Rewiring Your Mindset
To answer these questions, let’s start at the beginning and look at what has helped us, as a species, survive.
We’ve been around a pretty long time, and the truth is, at least early on, the odds were against us. We couldn’t outrun our enemies, and we didn’t have sharp claws and teeth to defend ourselves. But we were good at one thing: anticipating danger and figuring out how to get out of it.
As a result, what evolved for us were brains that became wired toward negative thinking. We learned to spot threats and flaws everywhere, and often, overlooked the positive and pleasant completely. The reason was simple. Using the carrot and stick analogy, if we missed a carrot, there was always tomorrow. But if we missed a stick, there might not be.
A great for mechanism for survival, but an absolutely miserable one for creating a happy life.
Scientists call this “negative bias.” This means that in order to survive, our brains learned to primarily see the negative. Neuropsychologist Dr. Rick Hanson, equates the brain’s processing system to “Velcro for negative experiences and Teflon for good ones.” In fact, it’s estimated that, all things being equal, it can take five positive experiences to balance out the effect of one negative one.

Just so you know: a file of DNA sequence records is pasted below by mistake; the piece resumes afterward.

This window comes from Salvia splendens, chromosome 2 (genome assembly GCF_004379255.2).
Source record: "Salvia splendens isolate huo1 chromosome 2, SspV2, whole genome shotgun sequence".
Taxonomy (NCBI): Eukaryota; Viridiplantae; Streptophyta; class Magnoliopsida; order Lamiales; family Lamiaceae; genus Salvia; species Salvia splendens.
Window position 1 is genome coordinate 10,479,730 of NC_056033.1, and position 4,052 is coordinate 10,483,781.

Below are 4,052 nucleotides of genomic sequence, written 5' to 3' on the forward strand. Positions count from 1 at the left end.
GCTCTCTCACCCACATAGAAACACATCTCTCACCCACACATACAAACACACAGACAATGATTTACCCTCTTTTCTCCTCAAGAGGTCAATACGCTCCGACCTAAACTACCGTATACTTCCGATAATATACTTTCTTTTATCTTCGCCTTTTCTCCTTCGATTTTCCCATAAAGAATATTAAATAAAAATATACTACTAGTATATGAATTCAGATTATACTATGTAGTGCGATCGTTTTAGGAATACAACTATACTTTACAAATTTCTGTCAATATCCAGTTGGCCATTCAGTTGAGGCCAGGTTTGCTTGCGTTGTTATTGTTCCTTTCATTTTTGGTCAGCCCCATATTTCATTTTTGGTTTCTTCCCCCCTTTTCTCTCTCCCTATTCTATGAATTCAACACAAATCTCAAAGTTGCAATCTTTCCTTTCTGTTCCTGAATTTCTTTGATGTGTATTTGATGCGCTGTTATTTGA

But here’s the good news: we don’t have to be limited by past, outmoded conditioning. Recent discoveries have revealed that the brain is highly plastic, meaning it can change and grow. This means we can deliberately retrain the brain to notice the good, the positive and the pleasurable.
In fact, research shows that there’s real science behind all the positivity practices that are popular these days, like gratitude lists, positive affirmations, random acts of kindness, meditating, and mindfully being in the moment. We are emphasizing and focusing on the positive, and in doing so, encouraging the brain to grow neural pathways that emphasize its capacity to experience happiness and pleasure.
So, no matter what we resolve to do in the coming year, be sure to include a practice that encourages the brain to embrace the positive. Not only will this increase the chances of success, it will cultivate the possibility of creating a happy life…which is really what new year’s resolutions are all about : )
Until next time